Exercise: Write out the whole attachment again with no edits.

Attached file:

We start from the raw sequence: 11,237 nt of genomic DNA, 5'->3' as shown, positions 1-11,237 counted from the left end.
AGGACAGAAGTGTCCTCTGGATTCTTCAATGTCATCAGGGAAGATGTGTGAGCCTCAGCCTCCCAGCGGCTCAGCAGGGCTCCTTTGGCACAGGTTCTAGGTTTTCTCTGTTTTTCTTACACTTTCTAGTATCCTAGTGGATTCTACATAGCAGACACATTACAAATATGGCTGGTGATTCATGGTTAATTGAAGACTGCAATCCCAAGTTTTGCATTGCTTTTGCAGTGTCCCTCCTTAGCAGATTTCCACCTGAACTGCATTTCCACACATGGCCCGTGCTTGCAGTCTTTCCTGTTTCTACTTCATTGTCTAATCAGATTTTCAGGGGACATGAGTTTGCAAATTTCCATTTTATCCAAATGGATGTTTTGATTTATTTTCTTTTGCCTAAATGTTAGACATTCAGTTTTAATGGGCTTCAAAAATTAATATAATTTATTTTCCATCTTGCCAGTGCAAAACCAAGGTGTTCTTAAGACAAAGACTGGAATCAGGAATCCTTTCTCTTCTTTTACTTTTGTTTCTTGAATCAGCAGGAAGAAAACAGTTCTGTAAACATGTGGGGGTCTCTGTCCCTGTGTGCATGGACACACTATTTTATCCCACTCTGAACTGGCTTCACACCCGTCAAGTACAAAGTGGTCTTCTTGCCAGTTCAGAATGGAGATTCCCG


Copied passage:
We start from the raw sequence: 11,237 nt of genomic DNA, 5'->3' as shown, positions 1-11,237 counted from the left end.
AGGACAGAAGTGTCCTCTGGATTCTTCAATGTCATCAGGGAAGATGTGTGAGCCTCAGCCTCCCAGCGGCTCAGCAGGGCTCCTTTGGCACAGGTTCTAGGTTTTCTCTGTTTTTCTTACACTTTCTAGTATCCTAGTGGATTCTACATAGCAGACACATTACAAATATGGCTGGTGATTCATGGTTAATTGAAGACTGCAATCCCAAGTTTTGCATTGCTTTTGCAGTGTCCCTCCTTAGCAGATTTCCACCTGAACTGCATTTCCACACATGGCCCGTGCTTGCAGTCTTTCCTGTTTCTACTTCATTGTCTAATCAGATTTTCAGGGGACATGAGTTTGCAAATTTCCATTTTATCCAAATGGATGTTTTGATTTATTTTCTTTTGCCTAAATGTTAGACATTCAGTTTTAATGGGCTTCAAAAATTAATATAATTTATTTTCCATCTTGCCAGTGCAAAACCAAGGTGTTCTTAAGACAAAGACTGGAATCAGGAATCCTTTCTCTTCTTTTACTTTTGTTTCTTGAATCAGCAGGAAGAAAACAGTTCTGTAAACATGTGGGGGTCTCTGTCCCTGTGTGCATGGACACACTATTTTATCCCACTCTGAACTGGCTTCACACCCGTCAAGTACAAAGTGGTCTTCTTGCCAGTTCAGAATGGAGATTCCCG